Below is the full tour schedule. Please drop us a line if you get a chance to see the exhibition. We’d love to hear what you think!
Museum of Arts and Design, NY (September 7, 2012–February 17, 2013);
Norton Museum of Art in West Palm Beach, FL (March 16–July 15, 2013);
Nasher Museum of Art at Duke University, NC (August 29, 2013–January 5, 2014);
University of Michigan Museum of Art, MI (January 25–May 4, 2014);
Nevada Museum of Art, NV (May 31–September 7, 2014);
Los Angeles Municipal Art Gallery, CA (October 23–December 28, 2014);
Honolulu Museum of Art, HI (March 4–July 5, 2015).
This is an exciting time at Shangri La! As many of you know, we have recently completed recruiting a dozen new Interpretive Guides for Shangri La tours and I couldn’t be happier! All of the new guides have a diverse range of previous employment and personal experiences, but they all bring intelligence, enthusiasm and style to their tour that has already brought in a host of compliments from visitors.
A ten week training course for both new and seasoned guides commenced in August and explored the latest in Islamic art research, educational interpretation and museum visitor motivations. The highlights of the guide training included dynamic lectures by Shangri La staff, such as our Curator of Islamic Art, Keelan Overton, Executive Director, Deborah Pope and yours truly. The training took place at both the Honolulu Academy of Arts and Shangri La, with the last three sessions being full-day events held at Shangri La. During the Shangri La sessions, staff and guides collaborated to integrate key interpretive goals and themes into each space.
This fall has also afforded the opportunity for Shangri La staff to critically evaluate the existing tour route, its contents, and the general visitor experience. Through this self-reflective process I’m pleased to share that we’ve made some changes which make the visitor experience at Shangri La even better! These recent changes include rotations and adjustments to the display of objects in several of the rooms, such as the Living Room. Previously only viewed from behind stanchions, visitors can now enter the Living Room and walk through it. By entering the Living Room through the Diamond Head door visitors can now clearly see the importance of the East-West axis which Shangri La was architecturally designed along. In one sweeping panoramic view visitors can take in the sight of Diamond Head, the South Shore of Oahu, the Playhouse, pool and cascades, and Living Room; with the sight line terminating in the beautifully framed Mihrab. This carefully orchestrated view and significant architectural concept was previously minimized in the tour route. This and other enhancements allow for greater appreciation of the art, natural beauty and ambiance of Shangri La (if you haven’t been on site lately, you’ve simply got to come now!).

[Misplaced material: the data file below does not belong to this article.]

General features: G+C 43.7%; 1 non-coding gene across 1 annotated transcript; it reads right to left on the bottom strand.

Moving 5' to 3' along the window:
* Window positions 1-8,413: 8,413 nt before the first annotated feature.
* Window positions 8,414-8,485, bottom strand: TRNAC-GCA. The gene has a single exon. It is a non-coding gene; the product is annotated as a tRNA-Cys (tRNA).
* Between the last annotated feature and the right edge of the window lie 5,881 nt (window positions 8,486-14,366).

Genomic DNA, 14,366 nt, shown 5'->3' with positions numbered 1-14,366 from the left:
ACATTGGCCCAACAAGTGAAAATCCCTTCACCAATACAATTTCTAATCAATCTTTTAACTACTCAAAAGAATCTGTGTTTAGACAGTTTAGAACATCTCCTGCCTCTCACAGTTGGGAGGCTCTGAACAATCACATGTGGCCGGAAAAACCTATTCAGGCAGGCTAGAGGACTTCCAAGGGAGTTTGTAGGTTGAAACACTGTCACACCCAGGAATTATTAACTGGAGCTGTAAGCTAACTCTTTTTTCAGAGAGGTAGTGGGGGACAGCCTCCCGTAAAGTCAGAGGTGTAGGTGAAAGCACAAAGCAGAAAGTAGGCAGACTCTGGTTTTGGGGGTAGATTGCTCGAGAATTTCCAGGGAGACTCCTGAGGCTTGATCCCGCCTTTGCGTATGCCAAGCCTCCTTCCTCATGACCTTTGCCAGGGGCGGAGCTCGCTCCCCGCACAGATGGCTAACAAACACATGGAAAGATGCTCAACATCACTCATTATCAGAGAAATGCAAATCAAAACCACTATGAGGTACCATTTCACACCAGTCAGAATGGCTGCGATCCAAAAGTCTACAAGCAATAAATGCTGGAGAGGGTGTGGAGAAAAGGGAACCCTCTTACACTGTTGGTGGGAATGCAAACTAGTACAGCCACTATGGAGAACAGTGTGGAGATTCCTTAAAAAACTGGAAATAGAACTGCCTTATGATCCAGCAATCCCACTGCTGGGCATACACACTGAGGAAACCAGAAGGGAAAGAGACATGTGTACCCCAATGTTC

The high point of guide training came at the end with a Recognition Ceremony and Pau Hana Party in Shangri La’s Moon Garden. Stacy Pope, a new Interpretive Guide, summed up the guide training experience best, stating “the training really opened up a new world for me, a world filled with the beauty of Islamic art and the diversity of the Islamic world. This has been a great experience and continues to be — I feel so lucky to be a part of Shangri La and share it with the public!”
My sentiments exactly Stacy! We’re lucky to have you too and all of our excellent new and seasoned guides.
We are delighted to open The Door to Shangri La and welcome you inside. Like many museums and arts centers, we do so much of our work out of the public eye- in part because of our location in the middle of the Pacific, in a residential neighborhood with limited access; and in part because research, collections care, and conservation by their very nature take place “behind the scenes.” We welcome the opportunity the internet provides for us to open our doors to wider audiences, to share our work, and to broaden our horizons. Frequent blog posts will focus on new research, visiting artists and scholars, events onsite and in the community, and the latest surprises revealed by ongoing conservation work.
When Doris Duke first wrote the codicil to her will calling for Shangri La to become a place for the study and understanding of Islamic art, she clearly envisioned the preservation and opening of her home and collections for educational programs. She may not have foreseen the power of the internet to bring Shangri La and its cultural assets to homes, schools, and workplaces around the world, but it is in the spirit of her vision that we launch The Door to Shangri La, expand our website and broaden our partnerships. I hope you enjoy this encounter with Islamic art, visit our blog often, and share this site with friends who may be interested in learning more about our research, conservation, and programs.